Thailand’s PM Says Needs More Time in Office to Prepare for Elections

Thailand’s PM Says Needs More Time in Office to Prepare for Elections
Thailand’s Prime Minister Prayuth Chan-ocha sits in his car after arriving at Air Force Station Palam in New Delhi -Photo Adnan Abidi

BANGKOK – Thai Junta Prime Minister Prayuth Chan-ocha on Tuesday said he needed a little more time in office to prepare the country for a general election, just days after his deputy said a vote planned for this year could be delayed.

Prayuth, installed himself as prime minister in August 2014 after leading a coup that ousted a civilian government, has delayed the date of a general election several times. Most recently, he said an election would take place in November 2018.

But last week Thailand’s parliamentary body voted to postpone enforcement of a new election law by 90 days, dragging out the time-frame. At the time, the deputy prime minister said parliament’s decision could delay the election until 2019.

“Please give me some time to lay the foundation for the country, that’s all,” Prayuth told reporters after a weekly cabinet meeting on Tuesday.

“The length of this time depends on the law,” he said, referring to last week’s parliamentary decision.

He did not give further details. Prayuth is under pressure at home and abroad to return to civilian governance.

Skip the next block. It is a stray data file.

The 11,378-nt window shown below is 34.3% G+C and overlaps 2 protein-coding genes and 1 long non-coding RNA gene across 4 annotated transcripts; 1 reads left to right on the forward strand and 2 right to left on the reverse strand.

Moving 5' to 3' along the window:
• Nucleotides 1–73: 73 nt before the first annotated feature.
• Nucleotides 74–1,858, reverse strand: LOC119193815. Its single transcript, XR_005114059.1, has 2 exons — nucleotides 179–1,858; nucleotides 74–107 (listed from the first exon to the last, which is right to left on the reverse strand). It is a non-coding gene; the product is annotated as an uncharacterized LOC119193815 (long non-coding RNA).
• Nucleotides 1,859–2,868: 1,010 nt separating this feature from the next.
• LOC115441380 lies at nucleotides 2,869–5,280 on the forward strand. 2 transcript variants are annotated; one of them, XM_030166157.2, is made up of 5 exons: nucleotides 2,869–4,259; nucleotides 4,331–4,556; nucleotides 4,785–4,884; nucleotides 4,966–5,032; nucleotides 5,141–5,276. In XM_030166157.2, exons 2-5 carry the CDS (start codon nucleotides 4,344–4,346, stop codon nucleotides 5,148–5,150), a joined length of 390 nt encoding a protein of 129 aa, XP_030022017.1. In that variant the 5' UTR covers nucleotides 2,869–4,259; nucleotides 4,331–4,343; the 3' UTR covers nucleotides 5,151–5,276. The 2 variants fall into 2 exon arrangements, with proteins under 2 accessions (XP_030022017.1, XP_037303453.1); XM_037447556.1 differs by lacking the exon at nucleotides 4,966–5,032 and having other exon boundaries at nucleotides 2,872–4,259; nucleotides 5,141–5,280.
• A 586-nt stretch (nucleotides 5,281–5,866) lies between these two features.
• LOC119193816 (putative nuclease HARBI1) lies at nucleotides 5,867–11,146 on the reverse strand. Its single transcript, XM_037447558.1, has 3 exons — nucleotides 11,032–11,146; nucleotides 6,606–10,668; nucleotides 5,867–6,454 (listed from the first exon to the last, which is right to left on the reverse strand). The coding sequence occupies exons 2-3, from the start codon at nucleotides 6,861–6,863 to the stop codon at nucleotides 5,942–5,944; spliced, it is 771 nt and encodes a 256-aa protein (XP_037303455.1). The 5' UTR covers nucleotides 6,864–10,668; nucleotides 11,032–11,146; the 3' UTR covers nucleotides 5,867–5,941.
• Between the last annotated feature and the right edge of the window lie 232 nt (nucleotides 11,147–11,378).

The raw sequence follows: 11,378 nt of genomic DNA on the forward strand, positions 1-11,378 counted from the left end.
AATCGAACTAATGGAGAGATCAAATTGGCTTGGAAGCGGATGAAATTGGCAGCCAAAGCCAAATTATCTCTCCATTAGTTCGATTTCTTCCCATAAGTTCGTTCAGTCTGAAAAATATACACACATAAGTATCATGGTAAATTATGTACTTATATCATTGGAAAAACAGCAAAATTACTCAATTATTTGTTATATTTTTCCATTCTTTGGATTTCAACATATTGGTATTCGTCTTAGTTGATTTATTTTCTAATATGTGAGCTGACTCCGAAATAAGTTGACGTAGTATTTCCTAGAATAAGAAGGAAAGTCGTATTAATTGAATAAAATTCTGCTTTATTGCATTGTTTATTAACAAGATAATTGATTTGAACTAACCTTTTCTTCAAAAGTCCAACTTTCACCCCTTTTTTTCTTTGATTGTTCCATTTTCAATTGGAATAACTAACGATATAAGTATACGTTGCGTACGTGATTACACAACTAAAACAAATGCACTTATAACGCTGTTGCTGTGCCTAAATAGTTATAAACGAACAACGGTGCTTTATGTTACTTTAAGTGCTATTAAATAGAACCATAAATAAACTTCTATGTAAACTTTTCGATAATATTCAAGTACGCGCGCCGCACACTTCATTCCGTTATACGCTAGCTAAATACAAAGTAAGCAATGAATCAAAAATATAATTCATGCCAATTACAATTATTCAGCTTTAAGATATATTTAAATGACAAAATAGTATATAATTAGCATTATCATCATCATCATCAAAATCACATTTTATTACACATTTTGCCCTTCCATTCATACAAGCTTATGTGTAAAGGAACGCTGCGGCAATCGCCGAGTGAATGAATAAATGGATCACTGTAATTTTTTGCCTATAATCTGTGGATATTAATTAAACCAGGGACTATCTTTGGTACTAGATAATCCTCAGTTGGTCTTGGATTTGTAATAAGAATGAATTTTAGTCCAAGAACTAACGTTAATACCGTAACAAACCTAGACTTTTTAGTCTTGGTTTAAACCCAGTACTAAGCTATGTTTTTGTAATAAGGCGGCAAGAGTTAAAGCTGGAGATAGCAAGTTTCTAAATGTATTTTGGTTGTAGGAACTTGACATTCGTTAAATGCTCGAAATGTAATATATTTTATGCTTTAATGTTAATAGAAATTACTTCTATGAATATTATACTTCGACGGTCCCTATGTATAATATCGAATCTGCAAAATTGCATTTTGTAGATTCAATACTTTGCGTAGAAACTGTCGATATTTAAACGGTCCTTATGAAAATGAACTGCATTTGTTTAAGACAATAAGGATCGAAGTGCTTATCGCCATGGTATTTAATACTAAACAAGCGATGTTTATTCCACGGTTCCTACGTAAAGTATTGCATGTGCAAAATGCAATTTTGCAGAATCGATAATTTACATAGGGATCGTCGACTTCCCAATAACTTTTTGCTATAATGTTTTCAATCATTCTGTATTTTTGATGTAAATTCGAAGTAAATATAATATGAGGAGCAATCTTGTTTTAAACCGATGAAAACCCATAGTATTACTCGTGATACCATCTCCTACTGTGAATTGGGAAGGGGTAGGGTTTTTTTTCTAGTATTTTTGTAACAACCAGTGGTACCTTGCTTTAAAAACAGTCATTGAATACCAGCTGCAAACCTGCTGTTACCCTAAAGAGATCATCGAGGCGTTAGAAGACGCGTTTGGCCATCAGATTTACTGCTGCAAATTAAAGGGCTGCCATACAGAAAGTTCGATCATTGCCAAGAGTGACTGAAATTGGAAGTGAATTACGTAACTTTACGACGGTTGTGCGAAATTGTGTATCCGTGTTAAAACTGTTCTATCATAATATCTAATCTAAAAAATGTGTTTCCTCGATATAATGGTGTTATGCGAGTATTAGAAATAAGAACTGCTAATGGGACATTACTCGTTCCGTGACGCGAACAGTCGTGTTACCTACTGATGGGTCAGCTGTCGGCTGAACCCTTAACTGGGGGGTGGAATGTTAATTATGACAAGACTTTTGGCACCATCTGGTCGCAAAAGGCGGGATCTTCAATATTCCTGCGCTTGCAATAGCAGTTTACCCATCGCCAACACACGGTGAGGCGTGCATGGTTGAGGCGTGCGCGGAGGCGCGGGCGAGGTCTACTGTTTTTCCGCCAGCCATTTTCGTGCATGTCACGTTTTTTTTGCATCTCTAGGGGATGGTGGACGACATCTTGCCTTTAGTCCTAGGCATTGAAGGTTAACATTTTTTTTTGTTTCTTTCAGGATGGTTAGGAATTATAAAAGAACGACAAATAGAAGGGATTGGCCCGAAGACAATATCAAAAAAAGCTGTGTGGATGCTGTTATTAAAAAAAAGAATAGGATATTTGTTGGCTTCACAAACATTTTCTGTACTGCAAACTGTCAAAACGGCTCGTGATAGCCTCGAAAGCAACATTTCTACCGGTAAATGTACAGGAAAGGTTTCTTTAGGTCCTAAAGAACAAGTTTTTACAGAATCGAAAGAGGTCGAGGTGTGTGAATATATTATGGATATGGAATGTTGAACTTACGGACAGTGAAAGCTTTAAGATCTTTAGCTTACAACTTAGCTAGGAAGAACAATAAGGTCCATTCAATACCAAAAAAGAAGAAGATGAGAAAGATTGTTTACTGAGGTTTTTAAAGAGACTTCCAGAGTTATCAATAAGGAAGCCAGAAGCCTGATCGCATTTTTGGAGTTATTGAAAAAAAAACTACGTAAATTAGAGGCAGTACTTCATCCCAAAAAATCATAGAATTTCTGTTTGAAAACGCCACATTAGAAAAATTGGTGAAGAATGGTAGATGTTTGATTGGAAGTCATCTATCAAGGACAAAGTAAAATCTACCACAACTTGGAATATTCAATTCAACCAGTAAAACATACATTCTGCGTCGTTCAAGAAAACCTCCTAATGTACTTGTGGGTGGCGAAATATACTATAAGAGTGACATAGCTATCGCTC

Rangsiman Rome (C) speaks during a protest against junta delaying polls in Bangkok, Thailand January 27, 2018. – Photo Athit Perawongmetha

On Saturday, activists demanding an election this year gathered at a pedestrian bridge in central Bangkok, in a rare show of dissent.

Government critics say the junta is deliberately delaying the vote in order to tighten its grip on power by ensuring that its allies win the vote.

Some critics say Prayuth would like to stay in power after a general election. Thailand’s new constitution, which took effect last year, allows for an appointed prime minister.

Others have warned the junta needs to return Thailand to civilian rule within its promised timeframe, or risk fanning flames of discontent.

Prayuth addressed questions about waning public support.

“This is normal. Any government in their third year all encounter this,” he said on Tuesday.

 

By Aukkarapon Niyomyat and Panu Wongcha-um

Writing by Amy Sawitta Lefevre – Reuters

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